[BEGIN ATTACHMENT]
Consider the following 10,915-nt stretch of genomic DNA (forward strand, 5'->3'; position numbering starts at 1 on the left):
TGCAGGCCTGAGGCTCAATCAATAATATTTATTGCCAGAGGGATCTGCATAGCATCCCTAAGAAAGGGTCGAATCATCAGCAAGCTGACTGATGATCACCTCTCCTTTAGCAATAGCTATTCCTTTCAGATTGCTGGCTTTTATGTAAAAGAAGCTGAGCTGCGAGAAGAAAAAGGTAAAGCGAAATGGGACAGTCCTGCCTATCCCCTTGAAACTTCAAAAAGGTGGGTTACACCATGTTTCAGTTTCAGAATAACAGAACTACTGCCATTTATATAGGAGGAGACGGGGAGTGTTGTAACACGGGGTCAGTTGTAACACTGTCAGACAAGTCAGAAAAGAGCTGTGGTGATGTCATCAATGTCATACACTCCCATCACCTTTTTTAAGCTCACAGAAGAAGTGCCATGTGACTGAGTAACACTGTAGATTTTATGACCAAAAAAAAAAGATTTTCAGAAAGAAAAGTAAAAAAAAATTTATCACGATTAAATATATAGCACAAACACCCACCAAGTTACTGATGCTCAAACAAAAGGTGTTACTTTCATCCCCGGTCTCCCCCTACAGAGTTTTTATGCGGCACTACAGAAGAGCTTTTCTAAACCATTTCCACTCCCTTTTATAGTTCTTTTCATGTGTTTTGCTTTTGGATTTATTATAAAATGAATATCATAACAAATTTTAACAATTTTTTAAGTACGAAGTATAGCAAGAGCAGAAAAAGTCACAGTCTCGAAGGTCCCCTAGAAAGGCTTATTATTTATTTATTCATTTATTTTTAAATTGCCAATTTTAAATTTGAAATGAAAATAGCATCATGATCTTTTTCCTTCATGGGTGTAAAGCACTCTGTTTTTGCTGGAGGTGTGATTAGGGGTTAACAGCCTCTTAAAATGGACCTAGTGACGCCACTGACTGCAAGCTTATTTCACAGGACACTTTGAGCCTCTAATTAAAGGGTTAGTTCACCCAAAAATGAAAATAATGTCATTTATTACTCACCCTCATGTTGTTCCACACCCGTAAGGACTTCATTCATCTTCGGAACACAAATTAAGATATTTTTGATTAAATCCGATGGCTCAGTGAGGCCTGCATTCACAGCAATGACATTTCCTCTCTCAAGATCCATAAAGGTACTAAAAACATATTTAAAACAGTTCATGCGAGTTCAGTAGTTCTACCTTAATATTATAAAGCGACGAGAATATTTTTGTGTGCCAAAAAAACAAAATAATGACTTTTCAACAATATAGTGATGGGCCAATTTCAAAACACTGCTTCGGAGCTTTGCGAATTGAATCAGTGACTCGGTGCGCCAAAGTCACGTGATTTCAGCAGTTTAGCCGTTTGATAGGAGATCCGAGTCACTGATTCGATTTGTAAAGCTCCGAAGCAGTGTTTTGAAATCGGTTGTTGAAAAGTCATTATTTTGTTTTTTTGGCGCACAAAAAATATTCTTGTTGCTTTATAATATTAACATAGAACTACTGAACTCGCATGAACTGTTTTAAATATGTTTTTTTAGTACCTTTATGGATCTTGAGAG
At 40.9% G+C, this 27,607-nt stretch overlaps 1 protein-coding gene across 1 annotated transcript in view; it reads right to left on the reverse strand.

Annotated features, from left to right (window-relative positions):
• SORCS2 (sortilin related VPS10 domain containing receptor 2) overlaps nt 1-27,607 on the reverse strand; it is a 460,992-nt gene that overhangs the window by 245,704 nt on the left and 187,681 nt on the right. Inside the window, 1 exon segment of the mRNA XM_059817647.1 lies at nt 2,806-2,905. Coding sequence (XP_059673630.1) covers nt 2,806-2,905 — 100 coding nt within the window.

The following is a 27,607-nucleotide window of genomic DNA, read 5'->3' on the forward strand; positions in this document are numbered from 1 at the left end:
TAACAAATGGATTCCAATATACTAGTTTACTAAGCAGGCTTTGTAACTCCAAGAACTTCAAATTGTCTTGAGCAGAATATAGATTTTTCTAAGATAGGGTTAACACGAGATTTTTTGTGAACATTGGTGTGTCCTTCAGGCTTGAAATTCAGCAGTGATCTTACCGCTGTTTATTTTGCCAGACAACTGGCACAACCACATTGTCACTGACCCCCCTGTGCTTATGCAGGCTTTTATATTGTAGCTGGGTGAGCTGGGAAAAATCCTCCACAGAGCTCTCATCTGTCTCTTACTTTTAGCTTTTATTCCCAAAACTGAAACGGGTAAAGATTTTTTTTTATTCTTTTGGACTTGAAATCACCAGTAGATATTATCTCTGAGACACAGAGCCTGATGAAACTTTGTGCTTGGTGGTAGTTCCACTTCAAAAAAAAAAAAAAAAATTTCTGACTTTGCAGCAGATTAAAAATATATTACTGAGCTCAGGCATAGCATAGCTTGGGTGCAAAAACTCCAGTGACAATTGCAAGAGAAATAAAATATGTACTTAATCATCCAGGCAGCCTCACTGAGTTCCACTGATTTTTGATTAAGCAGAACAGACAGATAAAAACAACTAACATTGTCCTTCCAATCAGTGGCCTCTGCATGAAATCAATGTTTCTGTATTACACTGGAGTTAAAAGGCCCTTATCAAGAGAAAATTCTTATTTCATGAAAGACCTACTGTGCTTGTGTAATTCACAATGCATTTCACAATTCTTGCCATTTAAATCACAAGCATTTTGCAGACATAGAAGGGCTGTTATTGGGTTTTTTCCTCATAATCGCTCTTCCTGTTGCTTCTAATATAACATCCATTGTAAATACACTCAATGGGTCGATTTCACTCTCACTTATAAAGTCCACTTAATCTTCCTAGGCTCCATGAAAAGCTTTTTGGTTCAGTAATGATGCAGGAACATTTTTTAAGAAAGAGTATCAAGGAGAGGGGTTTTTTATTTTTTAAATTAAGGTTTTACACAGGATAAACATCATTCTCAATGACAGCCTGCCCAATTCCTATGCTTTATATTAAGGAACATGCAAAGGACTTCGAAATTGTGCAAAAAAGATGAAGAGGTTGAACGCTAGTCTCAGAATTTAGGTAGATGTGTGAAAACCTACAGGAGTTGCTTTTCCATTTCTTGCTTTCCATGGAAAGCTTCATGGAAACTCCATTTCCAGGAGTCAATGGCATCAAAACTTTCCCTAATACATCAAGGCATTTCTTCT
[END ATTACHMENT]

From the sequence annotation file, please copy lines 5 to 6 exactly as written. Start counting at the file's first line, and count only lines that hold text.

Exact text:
• SORCS2 (sortilin related VPS10 domain containing receptor 2) overlaps nt 1-27,607 on the reverse strand; it is a 460,992-nt gene that overhangs the window by 245,704 nt on the left and 187,681 nt on the right. Inside the window, 1 exon segment of the mRNA XM_059817647.1 lies at nt 2,806-2,905. Coding sequence (XP_059673630.1) covers nt 2,806-2,905 — 100 coding nt within the window.

The following is a 27,607-nucleotide window of genomic DNA, read 5'->3' on the forward strand; positions in this document are numbered from 1 at the left end: